Based on the novel by Patrick deWitt, The Sisters Brothers breathes new life into the Western genre. It tells the story of Eli and Charlie Sisters; two gunmen in 1850s Oregon who are hired to hunt down a gold prospector. The iconic Western style is instantly captured through the majestic rural landscape and classic gunslinger costumes of hats, boots, and spurs. On the other hand, the distinctive characters and the unique narrative are both delightfully offbeat.
Perhaps the best part of The Sisters Brothers though is the stellar cast and the riveting performances. John C. Reilly and Joaquin Phoenix play the two brothers who are comically opposed yet also counterbalancing; Reilly is the responsible, thoughtful one and Phoenix is the wild, impulsive one. Riz Ahmed enacts the idealistic prospector and Jake Gyllenhaal is featured too. However, the complexity and development of these two characters is rather limited so we don’t have quite the same connection with them as we do with the lead duo. Another notable role is Mayfield, who is also after the gold extraction formula. She is played by Rebecca Root which is refreshing as it isn’t common to see a transgender actor as a character whose gender identity is not at the forefront of who they are.
‘While The Sisters Brothers avoids this cliché by having a pair of antihero figures instead and no sole enemy, the absence of a strong antagonistic character diminishes the captivation of the audience’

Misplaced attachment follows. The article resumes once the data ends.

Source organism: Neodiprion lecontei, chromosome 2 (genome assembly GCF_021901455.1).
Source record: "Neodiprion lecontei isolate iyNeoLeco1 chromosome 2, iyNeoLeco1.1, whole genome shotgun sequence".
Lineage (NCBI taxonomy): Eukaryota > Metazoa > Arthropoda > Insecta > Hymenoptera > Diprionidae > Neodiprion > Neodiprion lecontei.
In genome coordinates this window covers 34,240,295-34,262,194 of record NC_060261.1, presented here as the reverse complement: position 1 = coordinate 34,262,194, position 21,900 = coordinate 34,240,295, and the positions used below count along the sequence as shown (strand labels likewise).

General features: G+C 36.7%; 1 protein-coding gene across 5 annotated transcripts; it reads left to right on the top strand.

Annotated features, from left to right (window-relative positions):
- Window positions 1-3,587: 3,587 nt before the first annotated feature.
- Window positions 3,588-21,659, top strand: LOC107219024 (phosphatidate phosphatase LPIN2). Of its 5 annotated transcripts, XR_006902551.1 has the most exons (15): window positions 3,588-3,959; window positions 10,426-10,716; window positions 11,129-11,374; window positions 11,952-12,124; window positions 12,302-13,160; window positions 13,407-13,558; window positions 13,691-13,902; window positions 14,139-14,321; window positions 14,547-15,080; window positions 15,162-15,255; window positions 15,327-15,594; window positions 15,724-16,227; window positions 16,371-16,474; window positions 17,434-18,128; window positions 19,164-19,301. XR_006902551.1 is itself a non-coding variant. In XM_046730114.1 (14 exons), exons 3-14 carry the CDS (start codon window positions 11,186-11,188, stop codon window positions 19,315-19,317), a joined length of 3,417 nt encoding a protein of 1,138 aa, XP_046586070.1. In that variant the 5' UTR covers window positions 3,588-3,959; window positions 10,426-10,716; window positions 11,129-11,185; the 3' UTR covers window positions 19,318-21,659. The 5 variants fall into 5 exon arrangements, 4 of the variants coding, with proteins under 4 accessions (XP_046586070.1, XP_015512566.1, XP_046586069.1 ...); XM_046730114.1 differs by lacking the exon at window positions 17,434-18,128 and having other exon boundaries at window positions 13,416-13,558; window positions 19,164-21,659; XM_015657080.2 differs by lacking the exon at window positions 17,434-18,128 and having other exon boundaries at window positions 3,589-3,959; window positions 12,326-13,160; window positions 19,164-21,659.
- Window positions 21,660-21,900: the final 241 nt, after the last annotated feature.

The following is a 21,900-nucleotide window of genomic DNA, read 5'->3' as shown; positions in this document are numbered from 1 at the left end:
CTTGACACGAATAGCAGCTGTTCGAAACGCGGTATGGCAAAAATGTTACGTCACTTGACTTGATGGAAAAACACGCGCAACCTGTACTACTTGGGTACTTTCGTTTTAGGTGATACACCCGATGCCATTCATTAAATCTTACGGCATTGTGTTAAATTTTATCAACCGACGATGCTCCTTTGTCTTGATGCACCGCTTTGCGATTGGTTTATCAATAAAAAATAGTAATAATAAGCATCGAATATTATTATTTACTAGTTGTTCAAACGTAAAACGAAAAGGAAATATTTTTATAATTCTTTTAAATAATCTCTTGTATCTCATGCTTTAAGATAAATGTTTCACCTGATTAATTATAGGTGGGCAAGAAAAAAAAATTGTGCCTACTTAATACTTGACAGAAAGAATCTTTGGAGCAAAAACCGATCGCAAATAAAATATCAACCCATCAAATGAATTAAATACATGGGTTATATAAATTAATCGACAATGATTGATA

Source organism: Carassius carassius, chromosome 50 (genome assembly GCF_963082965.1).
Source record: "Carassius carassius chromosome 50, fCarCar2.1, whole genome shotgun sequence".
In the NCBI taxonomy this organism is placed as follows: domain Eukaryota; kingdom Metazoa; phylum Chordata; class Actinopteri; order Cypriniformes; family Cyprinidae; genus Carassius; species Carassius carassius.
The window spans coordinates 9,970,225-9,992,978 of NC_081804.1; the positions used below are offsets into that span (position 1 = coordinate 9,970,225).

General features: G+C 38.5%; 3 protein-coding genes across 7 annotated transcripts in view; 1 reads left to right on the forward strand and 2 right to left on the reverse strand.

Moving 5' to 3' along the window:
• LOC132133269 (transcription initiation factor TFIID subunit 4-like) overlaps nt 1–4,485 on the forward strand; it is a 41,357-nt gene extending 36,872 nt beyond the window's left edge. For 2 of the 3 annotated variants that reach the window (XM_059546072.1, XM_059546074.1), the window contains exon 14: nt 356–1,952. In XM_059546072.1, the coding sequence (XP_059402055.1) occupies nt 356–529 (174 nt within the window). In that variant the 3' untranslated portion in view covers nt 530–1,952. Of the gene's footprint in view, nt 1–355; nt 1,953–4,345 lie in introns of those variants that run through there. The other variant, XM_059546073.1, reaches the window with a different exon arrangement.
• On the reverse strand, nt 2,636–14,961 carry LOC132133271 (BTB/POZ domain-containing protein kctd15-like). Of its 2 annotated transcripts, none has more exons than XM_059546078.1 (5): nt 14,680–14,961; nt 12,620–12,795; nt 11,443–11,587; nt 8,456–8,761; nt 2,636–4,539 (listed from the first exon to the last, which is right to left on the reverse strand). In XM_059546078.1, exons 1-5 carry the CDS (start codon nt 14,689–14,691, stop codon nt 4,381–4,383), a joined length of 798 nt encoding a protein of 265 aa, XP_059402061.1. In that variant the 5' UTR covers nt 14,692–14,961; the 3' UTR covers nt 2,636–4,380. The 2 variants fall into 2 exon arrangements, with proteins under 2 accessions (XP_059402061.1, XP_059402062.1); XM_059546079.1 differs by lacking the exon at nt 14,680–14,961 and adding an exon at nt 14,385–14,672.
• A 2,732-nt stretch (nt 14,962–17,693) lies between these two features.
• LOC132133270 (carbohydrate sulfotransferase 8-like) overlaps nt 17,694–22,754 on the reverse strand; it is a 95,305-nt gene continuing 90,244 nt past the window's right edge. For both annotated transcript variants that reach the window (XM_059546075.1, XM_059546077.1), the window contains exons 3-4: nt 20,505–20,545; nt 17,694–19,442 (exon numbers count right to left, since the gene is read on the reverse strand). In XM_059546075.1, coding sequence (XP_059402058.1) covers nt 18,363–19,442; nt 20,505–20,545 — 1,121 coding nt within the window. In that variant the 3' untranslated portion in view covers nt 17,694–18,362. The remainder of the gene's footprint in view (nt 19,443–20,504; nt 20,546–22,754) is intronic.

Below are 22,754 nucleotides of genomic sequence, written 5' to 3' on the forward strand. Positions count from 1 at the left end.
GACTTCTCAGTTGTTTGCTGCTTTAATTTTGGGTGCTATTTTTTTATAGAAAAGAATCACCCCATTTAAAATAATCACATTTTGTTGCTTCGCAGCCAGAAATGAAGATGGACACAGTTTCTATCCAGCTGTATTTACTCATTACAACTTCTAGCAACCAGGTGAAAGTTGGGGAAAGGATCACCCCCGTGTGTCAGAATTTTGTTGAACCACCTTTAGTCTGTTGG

One of the more disappointing aspects of the film is the lack of an intriguing villain. As many know, a Western typically consists of a hero and a crook, with the story culminating in a dramatic gunfight between the two. While The Sisters Brothers avoids this cliché by having a pair of antihero figures instead and no sole enemy, the absence of a strong antagonistic character diminishes the captivation of the audience. The empathy for the protagonists is not as profound nor is the anticipation of the gunfights. Despite this, the two brothers are usually an enjoyable watch, especially in the few darkly comedic scenes (involving a poisonous spider, corpse-punching and the like) though these are rather sparse and maybe a bit too bizarre for some to be found funny.
The soundtrack however is a perfect fit to the movie; rhythmic and suspenseful, driving the film forward when the narrative is lacking. The pivotal scene of the Western has to be, hands down, the gold extraction in the river. This is the most gripping part of the movie, where we are just as thrilled as the characters to witness pure gold nuggets shimmering in the midnight blue water. It is at this point that the character interactions are the most emotive and arguably where the principal message of the film is expressed (albeit dismally pessimistic): the danger of greed.
Overall The Sisters Brothers feels like one of those movies that is on the cusp of something promising but unfortunately falls short. While it tries to stay true to the book it is adapted from, the plot advances at too slow a pace to excite the audience and the individual personalities of the characters are not explored enough for us to really warm to them. Furthermore, while the main cast is well chosen, it would have been nice to see a more diverse range of actors in the minor roles. Probably the biggest deficiency of the film though is its message to the audience. There is no inspiring moral lesson that leaves the movie lingering in our minds long after we have watched it or any clear intention at all. To sum up, there are definitely better Westerns out there (might I direct you towards Dances with Wolves for something more traditional or Django Unchained for something more original). But if you feel like watching something a bit different, with a dash of humour, a hint of tenderness and a prevailing fraternal bond, then The Sisters Brothers is for you.